Robert J. Samuelson
Avoiding Japan's fate
It's hard to remember now that in the 1980s Japan had the world's most-admired economy. It would, people widely believed, achieve the highest living standards and pioneer the niftiest technologies. Nowadays, all we hear are warnings not to repeat Japan's mistakes that resulted in a "lost decade" of economic growth. Japan's cardinal sins, we're told, were skimping on economic "stimulus" and permitting paralyzing "deflation" (falling prices). People postponed buying because they expected prices to go lower. That's the conventional wisdom - and it's wrong.
Just the opposite is true: Japan's economic eclipse shows the limited power of economic stimulus and the exaggerated threat of modest deflation. There is no substitute for vigorous private-sector job creation and investment, and that's been missing in Japan. This is a lesson we should heed.
Japan's economic problems, like ours, originated in huge asset "bubbles." From 1985 to 1989, Japan's stock market tripled. Land prices in major cities tripled by 1991. The crash was brutal. By year-end 1992, stocks had dropped 57 percent from 1989. Land prices fell in 1992 and proceeded steadily downward; they are now at early 1980s' levels. Wealth shrank. Banks - having lent on the collateral of inflated land values - weakened. Some became insolvent. The economy sputtered. It grew about 1.5 percent annually in the 1990s, down from 4.4 percent in the 1980s.
Despite massive stimulus, rapid growth hasn't resumed two decades later. Although the Japanese reacted slowly, they adopted the advice of economics textbooks. They raised spending, cut taxes and let budget deficits balloon. Gross government debt soared from 63 percent of the economy (gross domestic product) in 1991 to 101 percent of GDP by 1997. It's now around 200 percent. The Bank of Japan (their Federal Reserve) cut interest rates, going to zero in 1999 - a policy that, with some slight interruptions, endures.
Deflation doesn't explain persisting economic stagnation. Japan's consumer prices have declined in nine out of the past 20 years; the average annual decline was six-tenths of 1 percent. "People aren't going to say, 'I'll wait until next year to buy a car, when the price will be a half a percent cheaper,'" says New York Univeristy economist Edward J. Lincoln, a Japan specialist. If the Japanese were delaying spending, the household saving rate would have risen; instead, it fell from 15.1 percent of disposable income in 1991 to 2.3 percent in 2008.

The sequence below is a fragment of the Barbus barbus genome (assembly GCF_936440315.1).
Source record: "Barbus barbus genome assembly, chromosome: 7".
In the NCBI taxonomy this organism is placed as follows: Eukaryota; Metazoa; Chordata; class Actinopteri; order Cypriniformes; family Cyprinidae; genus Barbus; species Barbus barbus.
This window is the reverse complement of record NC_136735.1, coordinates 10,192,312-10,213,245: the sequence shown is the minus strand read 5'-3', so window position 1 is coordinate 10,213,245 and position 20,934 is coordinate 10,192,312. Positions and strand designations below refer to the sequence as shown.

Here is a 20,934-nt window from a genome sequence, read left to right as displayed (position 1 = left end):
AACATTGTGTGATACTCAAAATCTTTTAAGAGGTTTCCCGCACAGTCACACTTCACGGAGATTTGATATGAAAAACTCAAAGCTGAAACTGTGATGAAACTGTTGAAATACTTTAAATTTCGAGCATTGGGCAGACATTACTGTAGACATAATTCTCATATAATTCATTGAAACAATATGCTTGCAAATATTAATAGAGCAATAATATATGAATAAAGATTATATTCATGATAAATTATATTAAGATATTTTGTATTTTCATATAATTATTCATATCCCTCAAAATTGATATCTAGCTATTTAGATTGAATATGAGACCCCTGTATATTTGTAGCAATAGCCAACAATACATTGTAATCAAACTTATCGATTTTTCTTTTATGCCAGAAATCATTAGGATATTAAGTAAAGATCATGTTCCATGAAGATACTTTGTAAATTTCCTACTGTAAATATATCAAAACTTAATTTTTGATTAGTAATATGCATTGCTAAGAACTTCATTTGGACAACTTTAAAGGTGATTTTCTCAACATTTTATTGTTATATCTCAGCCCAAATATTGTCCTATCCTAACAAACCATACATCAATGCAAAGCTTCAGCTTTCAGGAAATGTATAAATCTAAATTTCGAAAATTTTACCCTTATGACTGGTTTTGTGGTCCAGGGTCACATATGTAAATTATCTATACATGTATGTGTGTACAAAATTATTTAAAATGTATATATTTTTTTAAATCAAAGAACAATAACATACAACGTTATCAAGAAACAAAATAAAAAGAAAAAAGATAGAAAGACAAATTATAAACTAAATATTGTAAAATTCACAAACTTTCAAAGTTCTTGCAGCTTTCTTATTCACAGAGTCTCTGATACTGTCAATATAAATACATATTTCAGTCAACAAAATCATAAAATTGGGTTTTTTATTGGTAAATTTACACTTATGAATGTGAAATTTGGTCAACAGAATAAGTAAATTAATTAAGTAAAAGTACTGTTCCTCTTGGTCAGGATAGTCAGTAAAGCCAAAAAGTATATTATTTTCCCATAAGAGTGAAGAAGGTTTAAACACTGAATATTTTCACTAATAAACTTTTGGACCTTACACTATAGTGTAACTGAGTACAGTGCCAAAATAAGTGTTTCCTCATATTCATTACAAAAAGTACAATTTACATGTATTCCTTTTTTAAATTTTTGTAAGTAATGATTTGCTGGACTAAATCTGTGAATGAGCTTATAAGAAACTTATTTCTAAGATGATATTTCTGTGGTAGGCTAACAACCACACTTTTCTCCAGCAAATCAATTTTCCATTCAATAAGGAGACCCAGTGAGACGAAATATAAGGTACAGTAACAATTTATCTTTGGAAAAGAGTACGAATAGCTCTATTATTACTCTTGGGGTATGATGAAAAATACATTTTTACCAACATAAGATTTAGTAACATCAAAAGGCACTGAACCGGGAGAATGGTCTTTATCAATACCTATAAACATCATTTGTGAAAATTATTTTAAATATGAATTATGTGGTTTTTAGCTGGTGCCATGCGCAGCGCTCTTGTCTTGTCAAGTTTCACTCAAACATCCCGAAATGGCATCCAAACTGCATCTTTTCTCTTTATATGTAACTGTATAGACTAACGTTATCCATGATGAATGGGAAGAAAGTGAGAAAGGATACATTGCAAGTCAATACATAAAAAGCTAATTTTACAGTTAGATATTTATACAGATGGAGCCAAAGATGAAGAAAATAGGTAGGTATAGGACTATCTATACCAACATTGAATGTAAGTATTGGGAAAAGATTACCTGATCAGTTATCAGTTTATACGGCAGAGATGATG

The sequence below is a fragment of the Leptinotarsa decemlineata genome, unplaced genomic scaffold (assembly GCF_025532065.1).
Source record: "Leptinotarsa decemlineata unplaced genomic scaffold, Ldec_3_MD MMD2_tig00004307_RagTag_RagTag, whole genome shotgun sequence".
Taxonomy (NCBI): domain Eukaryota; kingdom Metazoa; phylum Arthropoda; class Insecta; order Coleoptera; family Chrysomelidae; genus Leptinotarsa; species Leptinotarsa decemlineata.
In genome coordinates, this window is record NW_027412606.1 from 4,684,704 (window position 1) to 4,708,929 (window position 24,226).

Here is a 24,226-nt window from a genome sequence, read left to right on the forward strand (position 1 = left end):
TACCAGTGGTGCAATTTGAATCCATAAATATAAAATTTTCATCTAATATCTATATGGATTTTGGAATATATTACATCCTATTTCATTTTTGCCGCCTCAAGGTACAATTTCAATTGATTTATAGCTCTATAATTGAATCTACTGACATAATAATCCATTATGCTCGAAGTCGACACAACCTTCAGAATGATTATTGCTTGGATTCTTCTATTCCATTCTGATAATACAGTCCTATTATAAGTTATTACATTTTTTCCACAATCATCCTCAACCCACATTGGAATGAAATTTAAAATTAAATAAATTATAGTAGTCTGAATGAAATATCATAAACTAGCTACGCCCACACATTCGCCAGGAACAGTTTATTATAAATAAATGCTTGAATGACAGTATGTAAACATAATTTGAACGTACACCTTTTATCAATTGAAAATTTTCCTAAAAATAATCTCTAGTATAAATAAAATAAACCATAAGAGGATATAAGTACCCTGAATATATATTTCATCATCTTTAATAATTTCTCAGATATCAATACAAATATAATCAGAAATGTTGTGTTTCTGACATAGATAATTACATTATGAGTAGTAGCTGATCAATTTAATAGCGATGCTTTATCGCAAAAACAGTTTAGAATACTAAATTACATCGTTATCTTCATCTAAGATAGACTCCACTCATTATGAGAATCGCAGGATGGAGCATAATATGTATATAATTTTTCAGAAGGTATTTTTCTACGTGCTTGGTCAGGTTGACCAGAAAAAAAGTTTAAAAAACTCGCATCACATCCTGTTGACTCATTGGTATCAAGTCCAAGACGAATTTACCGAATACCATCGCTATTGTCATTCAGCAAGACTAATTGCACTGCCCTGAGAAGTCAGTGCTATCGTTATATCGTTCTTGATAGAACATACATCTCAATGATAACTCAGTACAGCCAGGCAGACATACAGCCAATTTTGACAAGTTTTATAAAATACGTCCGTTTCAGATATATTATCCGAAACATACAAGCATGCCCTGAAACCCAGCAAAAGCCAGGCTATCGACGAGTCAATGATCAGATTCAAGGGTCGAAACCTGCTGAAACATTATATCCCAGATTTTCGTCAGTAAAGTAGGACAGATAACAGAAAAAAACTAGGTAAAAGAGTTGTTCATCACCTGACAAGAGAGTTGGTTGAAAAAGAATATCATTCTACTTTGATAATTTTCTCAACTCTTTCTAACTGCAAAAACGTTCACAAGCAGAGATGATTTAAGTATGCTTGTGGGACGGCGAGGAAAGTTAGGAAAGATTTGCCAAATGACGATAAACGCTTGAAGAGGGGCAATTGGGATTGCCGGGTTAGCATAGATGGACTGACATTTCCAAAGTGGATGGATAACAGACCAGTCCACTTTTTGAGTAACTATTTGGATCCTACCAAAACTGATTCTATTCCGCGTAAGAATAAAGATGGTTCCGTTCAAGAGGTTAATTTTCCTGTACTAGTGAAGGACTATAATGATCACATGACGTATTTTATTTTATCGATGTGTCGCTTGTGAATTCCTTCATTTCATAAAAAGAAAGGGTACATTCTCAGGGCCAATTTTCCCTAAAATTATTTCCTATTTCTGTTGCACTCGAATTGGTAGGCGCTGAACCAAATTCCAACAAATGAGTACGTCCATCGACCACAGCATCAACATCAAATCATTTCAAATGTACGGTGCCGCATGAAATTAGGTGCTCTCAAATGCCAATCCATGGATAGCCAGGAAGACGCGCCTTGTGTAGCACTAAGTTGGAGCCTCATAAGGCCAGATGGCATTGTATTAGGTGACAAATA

Japan's lackluster performance has two main causes. One is the "dual economy": a highly efficient export sector (the Toyotas and Toshibas) offset by a less dynamic domestic sector. Until the 1980s, Japan depended on export-led growth that created jobs and investment. An undervalued yen helped. "You had 20 percent of the economy carrying the other 80 percent," says Richard Katz, editor of the Oriental Economist newsletter and the author of several books on the dual economy.
But the yen's appreciation in the mid-1980s - making Japan's exports more expensive - doomed this economic strategy. Ever since, Japan has searched in vain for a substitute. Cheap credit (which fueled the original "bubbles") and many "reforms" haven't sufficed. Japan's domestic sector remains arthritic, often protected by cartels or government regulations. Japan has one of the lowest rates of business creation among major industrial countries. One survey ranked Japan 44th in the world in the ease of starting a new firm, reports economist Randall Jones of the Organization for Economic Cooperation and Development. (The United States was fourth.) Indeed, Japan's best recent years of economic growth (2003-07) occurred when a weaker yen revived exports.
The second cause is an aging, declining population, which dampens domestic spending. For decades, Japan's traditional family - a workaholic husband, a stay-at-home wife and two children - has been besieged, as anthropologist Merry White of Boston University shows in her book "Perfectly Japanese." Even in 1989, the fertility rate (children per adult woman) of 1.57 was below the replacement rate of about 2. The poor economy further discouraged family formation. Low wages and insecure jobs make children seem too costly. For men, the age of first marriage is 35, up from 27 in 1990, says White. The fertility rate is about 1.3.
So Japan's economy is trapped: A high yen penalizes exports; low births and sclerotic firms hurt domestic growth. The lesson for us is that massive budget deficits and cheap credit are at best necessary stopgaps. They're narcotics whose effects soon fade. They can't correct underlying economic deficiencies. It's time to move on from the debate over "stimulus."
Economic success ultimately depends on private firms. The American economy is more resilient and flexible than Japan's. But that's a low standard. Neither the White House nor Congress seems to understand that growing regulatory burdens and policy uncertainties undermine business confidence and the willingness to expand. Unless that changes, our mediocre recovery may mimic Japan's.